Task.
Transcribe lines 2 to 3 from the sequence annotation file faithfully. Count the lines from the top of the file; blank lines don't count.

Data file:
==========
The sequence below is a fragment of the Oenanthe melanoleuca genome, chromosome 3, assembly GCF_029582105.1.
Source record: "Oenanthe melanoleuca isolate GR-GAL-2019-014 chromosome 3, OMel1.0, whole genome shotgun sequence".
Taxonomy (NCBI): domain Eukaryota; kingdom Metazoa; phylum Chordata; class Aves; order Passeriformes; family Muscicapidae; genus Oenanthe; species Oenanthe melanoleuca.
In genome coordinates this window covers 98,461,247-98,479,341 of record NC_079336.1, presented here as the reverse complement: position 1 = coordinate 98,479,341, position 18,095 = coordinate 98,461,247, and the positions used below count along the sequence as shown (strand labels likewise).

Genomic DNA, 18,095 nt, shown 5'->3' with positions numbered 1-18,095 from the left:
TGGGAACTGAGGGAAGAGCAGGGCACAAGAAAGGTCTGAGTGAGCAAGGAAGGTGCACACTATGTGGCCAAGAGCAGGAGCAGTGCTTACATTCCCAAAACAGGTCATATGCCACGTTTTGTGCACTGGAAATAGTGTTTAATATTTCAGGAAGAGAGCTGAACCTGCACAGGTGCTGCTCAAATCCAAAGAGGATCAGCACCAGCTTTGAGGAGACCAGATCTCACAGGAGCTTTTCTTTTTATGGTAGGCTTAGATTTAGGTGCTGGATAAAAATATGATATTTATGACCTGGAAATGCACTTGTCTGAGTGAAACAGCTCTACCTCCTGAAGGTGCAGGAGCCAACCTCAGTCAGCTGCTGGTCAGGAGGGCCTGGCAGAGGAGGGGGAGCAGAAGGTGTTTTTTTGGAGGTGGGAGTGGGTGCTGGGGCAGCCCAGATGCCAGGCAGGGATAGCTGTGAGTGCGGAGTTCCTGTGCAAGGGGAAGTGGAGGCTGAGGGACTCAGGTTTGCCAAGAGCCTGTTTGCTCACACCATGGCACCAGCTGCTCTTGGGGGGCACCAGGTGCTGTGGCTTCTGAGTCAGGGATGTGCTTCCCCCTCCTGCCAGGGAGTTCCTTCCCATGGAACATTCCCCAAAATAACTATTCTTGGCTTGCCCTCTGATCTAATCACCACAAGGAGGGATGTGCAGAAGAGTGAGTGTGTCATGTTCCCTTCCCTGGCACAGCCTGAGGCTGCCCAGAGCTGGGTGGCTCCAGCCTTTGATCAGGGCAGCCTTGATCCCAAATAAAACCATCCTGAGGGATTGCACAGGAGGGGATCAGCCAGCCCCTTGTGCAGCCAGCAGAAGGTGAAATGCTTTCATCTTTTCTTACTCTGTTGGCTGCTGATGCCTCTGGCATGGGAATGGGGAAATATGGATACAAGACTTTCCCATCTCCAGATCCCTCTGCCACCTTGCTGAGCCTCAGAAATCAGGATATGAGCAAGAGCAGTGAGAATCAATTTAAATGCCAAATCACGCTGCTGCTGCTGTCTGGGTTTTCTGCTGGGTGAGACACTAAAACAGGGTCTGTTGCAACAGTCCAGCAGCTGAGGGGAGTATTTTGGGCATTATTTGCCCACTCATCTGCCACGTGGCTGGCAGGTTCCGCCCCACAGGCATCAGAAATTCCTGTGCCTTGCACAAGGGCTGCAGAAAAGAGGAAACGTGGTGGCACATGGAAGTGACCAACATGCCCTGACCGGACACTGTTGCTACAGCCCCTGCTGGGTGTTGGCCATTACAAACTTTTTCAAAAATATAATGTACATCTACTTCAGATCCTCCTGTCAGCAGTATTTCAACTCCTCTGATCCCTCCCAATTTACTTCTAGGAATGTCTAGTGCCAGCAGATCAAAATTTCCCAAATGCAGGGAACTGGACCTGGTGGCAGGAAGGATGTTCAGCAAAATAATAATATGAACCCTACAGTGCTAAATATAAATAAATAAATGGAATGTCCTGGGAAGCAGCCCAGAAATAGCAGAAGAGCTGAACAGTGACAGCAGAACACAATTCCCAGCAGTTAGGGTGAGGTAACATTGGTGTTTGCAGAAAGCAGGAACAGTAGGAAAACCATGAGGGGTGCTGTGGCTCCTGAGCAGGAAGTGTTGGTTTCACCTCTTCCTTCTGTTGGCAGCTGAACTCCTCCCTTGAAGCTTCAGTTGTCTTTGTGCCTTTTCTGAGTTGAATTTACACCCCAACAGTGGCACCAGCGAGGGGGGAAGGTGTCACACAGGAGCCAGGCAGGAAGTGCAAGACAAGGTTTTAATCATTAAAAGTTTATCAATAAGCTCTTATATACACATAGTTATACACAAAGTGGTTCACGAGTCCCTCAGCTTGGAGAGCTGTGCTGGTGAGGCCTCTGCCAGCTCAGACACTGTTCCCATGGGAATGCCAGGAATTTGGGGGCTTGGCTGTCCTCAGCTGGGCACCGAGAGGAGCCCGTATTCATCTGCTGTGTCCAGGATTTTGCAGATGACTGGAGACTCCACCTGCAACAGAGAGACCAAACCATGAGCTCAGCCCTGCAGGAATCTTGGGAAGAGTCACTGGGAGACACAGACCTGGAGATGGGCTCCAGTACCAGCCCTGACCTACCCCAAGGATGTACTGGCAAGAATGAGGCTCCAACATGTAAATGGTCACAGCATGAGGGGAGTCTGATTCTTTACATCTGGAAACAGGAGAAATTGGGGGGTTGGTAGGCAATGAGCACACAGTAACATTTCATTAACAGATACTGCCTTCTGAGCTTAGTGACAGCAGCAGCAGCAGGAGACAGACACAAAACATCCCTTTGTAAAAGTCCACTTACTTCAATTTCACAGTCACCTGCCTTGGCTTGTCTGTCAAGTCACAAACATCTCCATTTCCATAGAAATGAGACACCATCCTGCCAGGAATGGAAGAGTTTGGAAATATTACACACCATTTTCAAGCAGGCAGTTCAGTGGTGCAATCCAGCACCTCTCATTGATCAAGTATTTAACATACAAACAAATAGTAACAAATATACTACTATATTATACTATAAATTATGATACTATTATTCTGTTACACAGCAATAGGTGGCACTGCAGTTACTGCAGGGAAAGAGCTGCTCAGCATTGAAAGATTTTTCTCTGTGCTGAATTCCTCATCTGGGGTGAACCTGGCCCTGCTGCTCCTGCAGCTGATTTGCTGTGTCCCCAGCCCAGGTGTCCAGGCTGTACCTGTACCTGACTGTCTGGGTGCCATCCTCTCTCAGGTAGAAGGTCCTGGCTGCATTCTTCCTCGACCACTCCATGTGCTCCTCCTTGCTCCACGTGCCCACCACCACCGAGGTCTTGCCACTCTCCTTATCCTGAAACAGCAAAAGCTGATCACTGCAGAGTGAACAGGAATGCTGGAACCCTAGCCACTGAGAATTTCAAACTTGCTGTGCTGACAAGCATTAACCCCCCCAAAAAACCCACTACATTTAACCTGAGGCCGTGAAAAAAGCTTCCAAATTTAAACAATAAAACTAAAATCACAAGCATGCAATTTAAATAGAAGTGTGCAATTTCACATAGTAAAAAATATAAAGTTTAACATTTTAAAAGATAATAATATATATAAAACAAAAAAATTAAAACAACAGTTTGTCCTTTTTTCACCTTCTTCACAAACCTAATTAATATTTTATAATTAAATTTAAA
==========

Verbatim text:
Source record: "Oenanthe melanoleuca isolate GR-GAL-2019-014 chromosome 3, OMel1.0, whole genome shotgun sequence".
Taxonomy (NCBI): domain Eukaryota; kingdom Metazoa; phylum Chordata; class Aves; order Passeriformes; family Muscicapidae; genus Oenanthe; species Oenanthe melanoleuca.